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Non-Communists take part in state administration


Source: | 03-07-2008 08:41

Special Report:   2008 NPC & CPPCC sessions

More non-Communists and non-politically affiliated people are expected to become high-ranking officials in China.

eaders of China's eight non-Communist parties meet the press together at a joint press conference for the first time on the sideline of the annual parliamentary and political advisory sessions in Beijing, capital of China, March 6, 2008. (Xinhua/Pang Xinglei)

Leaders of China's eight non-Communist parties meet the press 
together at a joint press conference for the first time on 
the sideline of the annual parliamentary and political advisory 
sessions in Beijing, capital of China, March 6, 2008. 
(Xinhua/Pang Xinglei)

This, as the system of multi-party co-operation and political consultation develops further under the CPC leadership. As we find out now, it's being reflected by eight democratic party leaders.

They are the leaders of China's eight non-Communist parties. They represent specific interest groups and share seats in the legislature. They serve as a channel of complaints and suggestions from all social strata.

Zhou Tienong, Chairman of Revolutionary Committee of Chinese Kuomintang said, "Consultation is playing a significant role in the development of China's political democracy."

The Constitution states "multi-party cooperation and consultation under the leadership of the CPC shall exist for a long time."

Since China's reform, the country has witnessed an increasing number of non-Communists in government posts.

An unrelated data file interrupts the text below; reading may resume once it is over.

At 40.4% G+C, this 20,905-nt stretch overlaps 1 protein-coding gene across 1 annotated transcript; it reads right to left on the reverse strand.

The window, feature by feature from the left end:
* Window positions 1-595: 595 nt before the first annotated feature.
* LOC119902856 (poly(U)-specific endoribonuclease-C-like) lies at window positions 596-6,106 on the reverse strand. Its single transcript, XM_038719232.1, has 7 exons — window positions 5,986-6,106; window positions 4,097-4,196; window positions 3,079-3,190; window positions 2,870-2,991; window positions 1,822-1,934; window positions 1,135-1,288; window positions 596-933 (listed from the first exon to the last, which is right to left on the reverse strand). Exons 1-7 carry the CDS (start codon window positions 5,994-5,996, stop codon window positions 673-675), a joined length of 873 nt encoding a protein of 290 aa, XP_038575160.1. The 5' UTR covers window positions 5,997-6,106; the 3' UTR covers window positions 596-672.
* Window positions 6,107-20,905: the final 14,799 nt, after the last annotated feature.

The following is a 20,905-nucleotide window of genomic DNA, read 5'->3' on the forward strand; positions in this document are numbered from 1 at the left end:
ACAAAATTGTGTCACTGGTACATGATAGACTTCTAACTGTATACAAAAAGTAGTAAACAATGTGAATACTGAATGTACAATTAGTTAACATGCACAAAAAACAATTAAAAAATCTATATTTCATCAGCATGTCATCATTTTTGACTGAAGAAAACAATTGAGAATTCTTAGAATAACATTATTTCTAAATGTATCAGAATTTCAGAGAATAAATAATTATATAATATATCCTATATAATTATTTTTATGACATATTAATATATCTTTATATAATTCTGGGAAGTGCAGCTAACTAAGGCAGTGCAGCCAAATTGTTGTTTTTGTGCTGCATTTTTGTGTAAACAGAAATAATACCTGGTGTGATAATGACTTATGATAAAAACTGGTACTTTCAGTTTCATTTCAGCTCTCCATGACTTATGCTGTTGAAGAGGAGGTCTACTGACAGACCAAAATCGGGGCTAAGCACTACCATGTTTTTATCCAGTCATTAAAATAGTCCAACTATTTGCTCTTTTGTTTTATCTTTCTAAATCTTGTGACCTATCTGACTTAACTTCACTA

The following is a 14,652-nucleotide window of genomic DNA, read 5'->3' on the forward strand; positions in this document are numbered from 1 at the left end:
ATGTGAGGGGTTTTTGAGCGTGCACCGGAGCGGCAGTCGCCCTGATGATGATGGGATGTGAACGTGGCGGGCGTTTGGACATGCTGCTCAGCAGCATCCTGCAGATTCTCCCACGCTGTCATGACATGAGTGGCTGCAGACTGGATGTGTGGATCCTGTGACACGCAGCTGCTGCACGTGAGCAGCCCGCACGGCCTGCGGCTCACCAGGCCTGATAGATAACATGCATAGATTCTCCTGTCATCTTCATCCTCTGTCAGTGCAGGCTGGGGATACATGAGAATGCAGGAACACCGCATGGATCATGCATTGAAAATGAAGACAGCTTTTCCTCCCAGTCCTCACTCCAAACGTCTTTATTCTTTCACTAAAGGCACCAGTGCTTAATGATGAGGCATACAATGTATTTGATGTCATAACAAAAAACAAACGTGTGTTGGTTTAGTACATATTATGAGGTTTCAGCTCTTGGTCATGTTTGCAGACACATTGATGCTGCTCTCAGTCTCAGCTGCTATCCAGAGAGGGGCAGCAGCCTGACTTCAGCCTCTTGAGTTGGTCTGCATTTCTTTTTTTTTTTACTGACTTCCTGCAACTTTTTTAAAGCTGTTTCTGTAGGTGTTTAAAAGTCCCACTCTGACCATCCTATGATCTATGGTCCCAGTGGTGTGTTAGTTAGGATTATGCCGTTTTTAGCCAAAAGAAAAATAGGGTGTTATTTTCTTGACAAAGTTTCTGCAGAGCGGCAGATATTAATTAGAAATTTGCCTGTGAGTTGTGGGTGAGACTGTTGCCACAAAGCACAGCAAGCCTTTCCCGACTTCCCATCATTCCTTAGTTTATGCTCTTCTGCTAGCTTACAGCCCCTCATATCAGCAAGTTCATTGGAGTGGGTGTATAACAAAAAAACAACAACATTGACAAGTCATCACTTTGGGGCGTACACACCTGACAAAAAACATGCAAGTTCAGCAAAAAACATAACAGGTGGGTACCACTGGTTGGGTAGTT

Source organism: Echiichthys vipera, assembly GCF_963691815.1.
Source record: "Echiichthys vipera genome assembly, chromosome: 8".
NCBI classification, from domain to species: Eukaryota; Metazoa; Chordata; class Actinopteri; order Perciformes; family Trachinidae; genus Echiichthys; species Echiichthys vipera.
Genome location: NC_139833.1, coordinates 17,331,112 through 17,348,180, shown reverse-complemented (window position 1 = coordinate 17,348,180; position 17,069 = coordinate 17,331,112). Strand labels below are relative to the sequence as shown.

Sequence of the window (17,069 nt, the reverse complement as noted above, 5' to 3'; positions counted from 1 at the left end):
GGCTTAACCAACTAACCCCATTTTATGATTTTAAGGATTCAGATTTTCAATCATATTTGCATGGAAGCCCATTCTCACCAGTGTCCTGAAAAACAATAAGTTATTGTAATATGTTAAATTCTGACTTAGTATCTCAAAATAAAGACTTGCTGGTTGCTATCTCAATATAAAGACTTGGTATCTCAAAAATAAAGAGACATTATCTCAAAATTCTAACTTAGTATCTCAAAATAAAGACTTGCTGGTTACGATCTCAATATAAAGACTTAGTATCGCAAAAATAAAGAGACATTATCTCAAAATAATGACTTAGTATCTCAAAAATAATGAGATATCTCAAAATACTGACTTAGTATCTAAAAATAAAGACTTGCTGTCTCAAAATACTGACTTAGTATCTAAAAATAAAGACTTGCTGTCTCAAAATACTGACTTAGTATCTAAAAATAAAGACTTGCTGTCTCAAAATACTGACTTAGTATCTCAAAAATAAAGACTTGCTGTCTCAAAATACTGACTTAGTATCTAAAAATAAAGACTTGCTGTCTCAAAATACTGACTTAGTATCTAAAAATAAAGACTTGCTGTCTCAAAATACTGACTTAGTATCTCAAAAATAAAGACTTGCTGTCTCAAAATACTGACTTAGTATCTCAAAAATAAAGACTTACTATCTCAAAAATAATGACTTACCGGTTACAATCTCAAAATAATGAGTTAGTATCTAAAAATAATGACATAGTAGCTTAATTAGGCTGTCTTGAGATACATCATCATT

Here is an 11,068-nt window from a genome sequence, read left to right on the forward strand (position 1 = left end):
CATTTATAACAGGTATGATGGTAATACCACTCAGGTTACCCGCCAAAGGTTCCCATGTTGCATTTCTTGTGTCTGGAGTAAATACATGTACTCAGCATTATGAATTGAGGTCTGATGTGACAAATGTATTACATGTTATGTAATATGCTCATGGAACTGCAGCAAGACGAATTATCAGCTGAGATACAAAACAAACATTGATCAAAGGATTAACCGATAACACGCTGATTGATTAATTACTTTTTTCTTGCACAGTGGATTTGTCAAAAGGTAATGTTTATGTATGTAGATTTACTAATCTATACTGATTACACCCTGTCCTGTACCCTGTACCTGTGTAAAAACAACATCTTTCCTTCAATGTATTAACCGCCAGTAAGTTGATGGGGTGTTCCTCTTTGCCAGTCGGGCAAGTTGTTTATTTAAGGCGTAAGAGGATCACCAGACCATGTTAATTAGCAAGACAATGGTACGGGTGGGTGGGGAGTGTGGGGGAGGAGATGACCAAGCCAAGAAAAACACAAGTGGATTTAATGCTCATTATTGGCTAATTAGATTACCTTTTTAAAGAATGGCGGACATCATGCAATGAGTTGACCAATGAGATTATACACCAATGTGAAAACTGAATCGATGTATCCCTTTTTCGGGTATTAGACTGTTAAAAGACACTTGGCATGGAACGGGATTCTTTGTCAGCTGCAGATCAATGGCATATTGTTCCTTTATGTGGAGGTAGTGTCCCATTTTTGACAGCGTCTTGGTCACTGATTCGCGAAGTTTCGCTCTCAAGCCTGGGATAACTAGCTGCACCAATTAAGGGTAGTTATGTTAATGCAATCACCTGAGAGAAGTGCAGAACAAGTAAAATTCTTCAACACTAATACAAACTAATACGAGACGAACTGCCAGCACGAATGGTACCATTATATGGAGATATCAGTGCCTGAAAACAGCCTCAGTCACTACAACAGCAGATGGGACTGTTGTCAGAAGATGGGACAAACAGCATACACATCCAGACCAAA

Wan Gang, Chairman of the China Zhi Gong Party, was the first non-CPC minister since the late 1970s. Last April, he was appointed Minister of Science and Technology. And Scientist Chen Zhu, who is not affiliated to any party, became Minister of Health.

Chen Zhu, member of Non-party Affiliate, said, "The Party Committee sets the direction, while I'm responsible for the administration. And before major decisions are made, we are in full consultation."

Chen and Wan share similar advantages in terms of their professional achievements, making them favored by the ruling CPC.

Across China, more than 31,000 non-communists work as officials, at and above county level.

Yan Junqi, Chairwoman of Democratic Nat'l Construction Assoc., said, "It's a significant move in the development of China's political democracy. This is beneficial to scientific decisions and democratic supervision."

Wan Gang says the CPC introducing non-Communist officials from democratic parties and non-party affiliates is a win-win situation.

Wan Gang, Chairman of Zhi Gong Party, said, "Non-Communist elite enjoy more opportunities, while the CPC has more choice in finding talent. Yet it's not meaningful to count the proportion of non-Communists in top posts, the most important standard should be whether you can carry out your duty."

China is promoting a harmonious society, and harmony requires listening to different opinions. The non-CPC members is becoming senior officials is a concrete sign in this. And it also reflects the confidence of the CPC as it leads the country forward.


Editor:Zhang Ning